This presentation investigates how notions of speed and fast cycling located at the forefront of recent ‘cycle boom’ are entangled with visions of innovative mobilities and urban sustainability. The contemporary institutionally-driven push for cycling stems from concerns regarding health, pollution or global warming as well as from efforts to fight congestion, support urban regeneration and put economies back on track. Faster and seamless cycling mobilities are thus framed as innovations that keep our cities on the move while implicitly assisting their economic growth. The presentation uses a historical lens to problematise current and past discourses, practices and policies on cycling, speed and innovation while advancing slowness and a slow cycling utopia as a heuristic framework to reconsider cycling futures. It uses discourse analysis of past and present cultural representations of cycling, as well as analysis of policy documents to reveal power relations and question the underlying assumptions in currently trending visions of cycling. Two policy areas where cycling speed legitimises the ideology of economic growth are examined: the transport policies in London and the British cycling economy. Science-fiction literature, graphic novels and other artistic representations are alternatively used to suggest that slow cycling futures are equally possible. They are an invitation to imagine and outline alternatives to the current narratives and practices of speed embedded in late capitalist societies.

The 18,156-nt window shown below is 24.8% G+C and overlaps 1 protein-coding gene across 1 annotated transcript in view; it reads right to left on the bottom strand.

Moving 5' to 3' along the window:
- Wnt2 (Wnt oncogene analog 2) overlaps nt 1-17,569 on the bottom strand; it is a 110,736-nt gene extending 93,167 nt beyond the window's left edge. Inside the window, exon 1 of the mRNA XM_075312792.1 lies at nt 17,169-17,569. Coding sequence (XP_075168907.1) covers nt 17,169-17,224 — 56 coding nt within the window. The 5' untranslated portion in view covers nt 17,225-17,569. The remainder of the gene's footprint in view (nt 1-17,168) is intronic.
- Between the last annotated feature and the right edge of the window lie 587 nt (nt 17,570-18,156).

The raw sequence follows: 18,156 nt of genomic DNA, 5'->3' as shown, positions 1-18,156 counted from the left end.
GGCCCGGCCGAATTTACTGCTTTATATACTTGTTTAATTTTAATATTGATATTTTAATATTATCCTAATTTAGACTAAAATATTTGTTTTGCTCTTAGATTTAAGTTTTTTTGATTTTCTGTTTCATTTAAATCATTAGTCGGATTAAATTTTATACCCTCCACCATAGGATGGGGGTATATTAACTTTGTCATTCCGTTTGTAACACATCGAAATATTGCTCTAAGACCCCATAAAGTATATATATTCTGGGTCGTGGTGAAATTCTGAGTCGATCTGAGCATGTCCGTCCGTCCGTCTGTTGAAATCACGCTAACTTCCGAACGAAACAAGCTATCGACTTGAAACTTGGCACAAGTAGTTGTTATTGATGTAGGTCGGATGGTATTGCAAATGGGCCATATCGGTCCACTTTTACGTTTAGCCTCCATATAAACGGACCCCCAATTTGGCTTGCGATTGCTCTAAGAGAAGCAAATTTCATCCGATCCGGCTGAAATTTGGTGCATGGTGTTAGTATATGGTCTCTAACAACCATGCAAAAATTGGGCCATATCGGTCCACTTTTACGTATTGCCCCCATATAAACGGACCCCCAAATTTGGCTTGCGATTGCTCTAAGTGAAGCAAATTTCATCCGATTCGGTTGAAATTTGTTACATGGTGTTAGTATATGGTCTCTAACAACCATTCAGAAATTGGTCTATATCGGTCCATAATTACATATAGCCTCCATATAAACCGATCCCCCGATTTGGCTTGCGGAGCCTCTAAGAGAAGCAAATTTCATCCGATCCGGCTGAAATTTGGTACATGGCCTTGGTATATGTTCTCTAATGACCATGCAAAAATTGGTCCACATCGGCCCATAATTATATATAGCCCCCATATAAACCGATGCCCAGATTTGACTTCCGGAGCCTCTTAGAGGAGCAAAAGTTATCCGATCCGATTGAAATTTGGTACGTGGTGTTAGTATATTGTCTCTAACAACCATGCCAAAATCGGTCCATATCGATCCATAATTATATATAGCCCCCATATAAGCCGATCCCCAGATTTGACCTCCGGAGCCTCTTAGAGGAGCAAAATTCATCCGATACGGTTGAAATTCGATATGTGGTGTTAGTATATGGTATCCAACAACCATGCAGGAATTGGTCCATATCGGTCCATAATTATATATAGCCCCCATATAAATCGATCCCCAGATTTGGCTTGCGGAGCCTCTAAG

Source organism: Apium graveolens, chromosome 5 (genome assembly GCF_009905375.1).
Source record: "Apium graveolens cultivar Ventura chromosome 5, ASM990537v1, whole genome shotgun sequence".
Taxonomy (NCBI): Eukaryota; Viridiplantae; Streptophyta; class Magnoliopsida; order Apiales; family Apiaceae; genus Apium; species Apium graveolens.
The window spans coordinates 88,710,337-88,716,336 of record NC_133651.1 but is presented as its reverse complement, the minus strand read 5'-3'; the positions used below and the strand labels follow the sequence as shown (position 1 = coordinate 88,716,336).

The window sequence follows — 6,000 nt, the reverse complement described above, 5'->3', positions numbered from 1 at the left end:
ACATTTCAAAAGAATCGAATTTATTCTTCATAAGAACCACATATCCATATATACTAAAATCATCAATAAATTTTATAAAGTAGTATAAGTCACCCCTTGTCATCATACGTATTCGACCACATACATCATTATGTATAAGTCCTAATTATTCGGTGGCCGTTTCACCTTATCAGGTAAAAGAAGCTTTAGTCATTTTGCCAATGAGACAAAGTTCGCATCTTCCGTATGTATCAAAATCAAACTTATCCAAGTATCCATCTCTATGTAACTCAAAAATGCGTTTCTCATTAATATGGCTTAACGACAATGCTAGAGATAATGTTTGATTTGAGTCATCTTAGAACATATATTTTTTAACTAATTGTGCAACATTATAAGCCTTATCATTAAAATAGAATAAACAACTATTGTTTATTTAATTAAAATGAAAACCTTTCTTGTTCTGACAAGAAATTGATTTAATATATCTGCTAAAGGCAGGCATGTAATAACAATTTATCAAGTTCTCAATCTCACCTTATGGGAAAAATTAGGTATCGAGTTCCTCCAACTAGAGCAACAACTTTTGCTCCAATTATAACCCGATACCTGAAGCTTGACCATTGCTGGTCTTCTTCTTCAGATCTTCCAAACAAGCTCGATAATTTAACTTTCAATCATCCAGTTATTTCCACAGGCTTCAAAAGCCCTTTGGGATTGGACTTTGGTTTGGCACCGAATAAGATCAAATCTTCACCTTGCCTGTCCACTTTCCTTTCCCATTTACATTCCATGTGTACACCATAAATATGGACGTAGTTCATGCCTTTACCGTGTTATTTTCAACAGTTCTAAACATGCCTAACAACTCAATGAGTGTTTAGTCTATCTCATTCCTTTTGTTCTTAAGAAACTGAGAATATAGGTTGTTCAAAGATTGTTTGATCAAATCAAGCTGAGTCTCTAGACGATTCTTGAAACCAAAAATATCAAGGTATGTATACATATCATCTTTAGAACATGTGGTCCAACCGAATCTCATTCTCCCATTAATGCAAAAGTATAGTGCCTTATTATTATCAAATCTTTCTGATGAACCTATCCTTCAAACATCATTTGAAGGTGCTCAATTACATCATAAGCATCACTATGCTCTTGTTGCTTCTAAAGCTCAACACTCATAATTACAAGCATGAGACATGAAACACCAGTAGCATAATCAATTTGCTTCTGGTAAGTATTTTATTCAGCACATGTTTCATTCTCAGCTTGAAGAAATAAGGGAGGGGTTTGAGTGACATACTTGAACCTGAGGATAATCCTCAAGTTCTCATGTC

Dr Cosmin Popan is a Sociologist at Manchester Metropolitan University. His areas of interest are: mobility justice, sensuous and embodied geographies, political ecology, utopianism. He is the author of the book ‘Bicycle Utopias. Imagining Fast and Slow Cycling Futures’ (Routledge 2019). Cosmin is part of the Support Committee for Cycling and Society Symposia (http://www.cyclingandsociety.org/).
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